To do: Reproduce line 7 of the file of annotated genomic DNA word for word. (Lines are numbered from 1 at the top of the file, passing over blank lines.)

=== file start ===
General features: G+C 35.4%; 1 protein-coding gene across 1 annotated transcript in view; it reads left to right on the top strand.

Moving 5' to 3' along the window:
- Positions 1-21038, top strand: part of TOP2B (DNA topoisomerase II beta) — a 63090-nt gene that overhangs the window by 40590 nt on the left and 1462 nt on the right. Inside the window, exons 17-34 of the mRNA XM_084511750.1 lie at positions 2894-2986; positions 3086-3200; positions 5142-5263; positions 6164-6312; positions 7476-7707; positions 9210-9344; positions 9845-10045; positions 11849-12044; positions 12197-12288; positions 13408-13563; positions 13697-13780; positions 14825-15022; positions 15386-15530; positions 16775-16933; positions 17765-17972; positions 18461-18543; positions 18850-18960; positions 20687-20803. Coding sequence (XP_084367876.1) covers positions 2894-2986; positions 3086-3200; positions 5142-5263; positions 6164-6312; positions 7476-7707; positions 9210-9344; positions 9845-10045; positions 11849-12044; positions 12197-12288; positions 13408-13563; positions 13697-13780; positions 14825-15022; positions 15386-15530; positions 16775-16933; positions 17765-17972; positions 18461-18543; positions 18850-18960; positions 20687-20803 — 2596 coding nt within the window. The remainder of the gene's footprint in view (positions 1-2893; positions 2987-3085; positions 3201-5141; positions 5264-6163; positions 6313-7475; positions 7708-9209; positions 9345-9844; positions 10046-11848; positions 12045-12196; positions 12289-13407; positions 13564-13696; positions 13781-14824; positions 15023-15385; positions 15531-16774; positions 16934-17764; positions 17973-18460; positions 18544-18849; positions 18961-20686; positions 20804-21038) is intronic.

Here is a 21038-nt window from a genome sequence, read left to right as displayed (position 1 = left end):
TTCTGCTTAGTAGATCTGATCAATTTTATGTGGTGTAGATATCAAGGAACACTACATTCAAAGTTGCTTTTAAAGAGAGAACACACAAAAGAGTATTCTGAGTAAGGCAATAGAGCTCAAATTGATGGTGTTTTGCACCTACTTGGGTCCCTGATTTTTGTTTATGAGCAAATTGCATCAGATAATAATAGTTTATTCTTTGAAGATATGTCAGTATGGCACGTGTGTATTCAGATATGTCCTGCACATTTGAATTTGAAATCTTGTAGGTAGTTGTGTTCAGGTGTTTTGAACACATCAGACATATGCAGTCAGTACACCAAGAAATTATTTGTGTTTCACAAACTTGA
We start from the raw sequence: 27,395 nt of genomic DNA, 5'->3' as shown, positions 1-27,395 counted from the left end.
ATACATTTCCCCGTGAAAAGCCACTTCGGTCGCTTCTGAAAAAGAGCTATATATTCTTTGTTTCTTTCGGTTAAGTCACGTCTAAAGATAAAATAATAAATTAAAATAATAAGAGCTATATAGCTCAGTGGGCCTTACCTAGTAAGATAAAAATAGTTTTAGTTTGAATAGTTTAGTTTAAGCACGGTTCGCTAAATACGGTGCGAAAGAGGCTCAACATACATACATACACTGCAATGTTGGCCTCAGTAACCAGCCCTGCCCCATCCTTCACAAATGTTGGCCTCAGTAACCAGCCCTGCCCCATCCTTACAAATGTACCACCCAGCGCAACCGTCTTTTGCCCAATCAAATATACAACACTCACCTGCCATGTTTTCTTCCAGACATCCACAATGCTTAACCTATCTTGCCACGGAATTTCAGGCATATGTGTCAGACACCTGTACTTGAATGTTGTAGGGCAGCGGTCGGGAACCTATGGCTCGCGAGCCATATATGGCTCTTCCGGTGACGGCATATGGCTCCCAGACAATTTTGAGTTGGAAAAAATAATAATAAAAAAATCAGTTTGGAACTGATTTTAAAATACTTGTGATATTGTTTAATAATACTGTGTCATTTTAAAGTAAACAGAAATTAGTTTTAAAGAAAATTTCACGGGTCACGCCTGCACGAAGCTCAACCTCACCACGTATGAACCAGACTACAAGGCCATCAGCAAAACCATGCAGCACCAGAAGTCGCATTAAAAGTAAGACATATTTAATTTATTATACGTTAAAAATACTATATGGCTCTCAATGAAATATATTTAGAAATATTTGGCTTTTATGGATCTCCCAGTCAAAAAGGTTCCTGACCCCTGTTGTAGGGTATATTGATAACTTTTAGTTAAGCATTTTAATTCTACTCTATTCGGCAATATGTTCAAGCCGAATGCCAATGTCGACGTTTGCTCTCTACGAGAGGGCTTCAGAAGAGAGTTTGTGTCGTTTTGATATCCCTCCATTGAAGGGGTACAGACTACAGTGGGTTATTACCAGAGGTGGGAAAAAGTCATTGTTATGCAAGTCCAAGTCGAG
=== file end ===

ATACATTTCCCCGTGAAAAGCCACTTCGGTCGCTTCTGAAAAAGAGCTATATATTCTTTGTTTCTTTCGGTTAAGTCACGTCTAAAGATAAAATAATAAATTAAAATAATAAGAGCTATATAGCTCAGTGGGCCTTACCTAGTAAGATAAAAATAGTTTTAGTTTGAATAGTTTAGTTTAAGCACGGTTCGCTAAATACGGTGCGAAAGAGGCTCAACATACATACATACACTGCAATGTTGGCCTCAGTAACCAGCCCTGCCCCATCCTTCACAAATGTTGGCCTCAGTAACCAGCCCTGCCCCATCCTTACAAATGTACCACCCAGCGCAACCGTCTTTTGCCCAATCAAATATACAACACTCACCTGCCATGTTTTCTTCCAGACATCCACAATGCTTAACCTATCTTGCCACGGAATTTCAGGCATATGTGTCAGACACCTGTACTTGAATGTTGTAGGGCAGCGGTCGGGAACCTATGGCTCGCGAGCCATATATGGCTCTTCCGGTGACGGCATATGGCTCCCAGACAATTTTGAGTTGGAAAAAATAATAATAAAAAAATCAGTTTGGAACTGATTTTAAAATACTTGTGATATTGTTTAATAATACTGTGTCATTTTAAAGTAAACAGAAATTAGTTTTAAAGAAAATTTCACGGGTCACGCCTGCACGAAGCTCAACCTCACCACGTATGAACCAGACTACAAGGCCATCAGCAAAACCATGCAGCACCAGAAGTCGCATTAAAAGTAAGACATATTTAATTTATTATACGTTAAAAATACTATATGGCTCTCAATGAAATATATTTAGAAATATTTGGCTTTTATGGATCTCCCAGTCAAAAAGGTTCCTGACCCCTGTTGTAGGGTATATTGATAACTTTTAGTTAAGCATTTTAATTCTACTCTATTCGGCAATATGTTCAAGCCGAATGCCAATGTCGACGTTTGCTCTCTACGAGAGGGCTTCAGAAGAGAGTTTGTGTCGTTTTGATATCCCTCCATTGAAGGGGTACAGACTACAGTGGGTTATTACCAGAGGTGGGAAAAAGTCATTGTTATGCAAGTCCAAGTCGAG